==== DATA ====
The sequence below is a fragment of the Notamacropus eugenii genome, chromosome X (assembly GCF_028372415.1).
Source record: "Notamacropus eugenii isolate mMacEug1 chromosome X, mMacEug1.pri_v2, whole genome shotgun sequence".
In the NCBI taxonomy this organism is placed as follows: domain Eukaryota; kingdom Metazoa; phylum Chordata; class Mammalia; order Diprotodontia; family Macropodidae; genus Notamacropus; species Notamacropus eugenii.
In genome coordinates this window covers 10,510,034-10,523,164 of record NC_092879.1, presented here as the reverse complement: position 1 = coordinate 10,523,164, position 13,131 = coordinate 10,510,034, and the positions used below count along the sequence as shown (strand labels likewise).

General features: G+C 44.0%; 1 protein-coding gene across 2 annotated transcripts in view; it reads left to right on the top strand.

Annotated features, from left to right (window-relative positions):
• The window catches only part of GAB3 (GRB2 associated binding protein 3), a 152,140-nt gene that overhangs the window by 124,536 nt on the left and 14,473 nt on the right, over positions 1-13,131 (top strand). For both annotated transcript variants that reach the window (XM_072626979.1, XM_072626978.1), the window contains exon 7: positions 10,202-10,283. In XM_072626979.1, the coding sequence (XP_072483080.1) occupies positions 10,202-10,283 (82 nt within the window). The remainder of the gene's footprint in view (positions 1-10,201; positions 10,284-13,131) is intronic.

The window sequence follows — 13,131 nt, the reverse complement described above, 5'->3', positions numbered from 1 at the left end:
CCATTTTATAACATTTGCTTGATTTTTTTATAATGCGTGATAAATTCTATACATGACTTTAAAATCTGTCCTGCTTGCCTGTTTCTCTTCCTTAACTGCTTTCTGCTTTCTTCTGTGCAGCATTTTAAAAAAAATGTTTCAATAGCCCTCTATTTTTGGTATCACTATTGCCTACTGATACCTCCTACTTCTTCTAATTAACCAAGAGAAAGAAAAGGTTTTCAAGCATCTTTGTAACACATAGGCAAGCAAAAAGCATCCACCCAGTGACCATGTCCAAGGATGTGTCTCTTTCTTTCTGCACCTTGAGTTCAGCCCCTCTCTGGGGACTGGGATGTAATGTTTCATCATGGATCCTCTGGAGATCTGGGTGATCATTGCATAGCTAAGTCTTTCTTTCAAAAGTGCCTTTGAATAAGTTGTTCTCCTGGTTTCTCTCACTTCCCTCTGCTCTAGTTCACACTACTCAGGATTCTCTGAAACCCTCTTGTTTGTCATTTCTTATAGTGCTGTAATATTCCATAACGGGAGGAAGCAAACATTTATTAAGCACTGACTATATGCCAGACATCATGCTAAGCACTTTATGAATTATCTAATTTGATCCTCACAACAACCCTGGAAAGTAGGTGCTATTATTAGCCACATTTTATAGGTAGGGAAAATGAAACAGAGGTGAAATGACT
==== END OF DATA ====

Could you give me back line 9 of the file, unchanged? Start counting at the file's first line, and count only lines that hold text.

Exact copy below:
CCATTTTATAACATTTGCTTGATTTTTTTATAATGCGTGATAAATTCTATACATGACTTTAAAATCTGTCCTGCTTGCCTGTTTCTCTTCCTTAACTGCTTTCTGCTTTCTTCTGTGCAGCATTTTAAAAAAAATGTTTCAATAGCCCTCTATTTTTGGTATCACTATTGCCTACTGATACCTCCTACTTCTTCTAATTAACCAAGAGAAAGAAAAGGTTTTCAAGCATCTTTGTAACACATAGGCAAGCAAAAAGCATCCACCCAGTGACCATGTCCAAGGATGTGTCTCTTTCTTTCTGCACCTTGAGTTCAGCCCCTCTCTGGGGACTGGGATGTAATGTTTCATCATGGATCCTCTGGAGATCTGGGTGATCATTGCATAGCTAAGTCTTTCTTTCAAAAGTGCCTTTGAATAAGTTGTTCTCCTGGTTTCTCTCACTTCCCTCTGCTCTAGTTCACACTACTCAGGATTCTCTGAAACCCTCTTGTTTGTCATTTCTTATAGTGCTGTAATATTCCATAACGGGAGGAAGCAAACATTTATTAAGCACTGACTATATGCCAGACATCATGCTAAGCACTTTATGAATTATCTAATTTGATCCTCACAACAACCCTGGAAAGTAGGTGCTATTATTAGCCACATTTTATAGGTAGGGAAAATGAAACAGAGGTGAAATGACT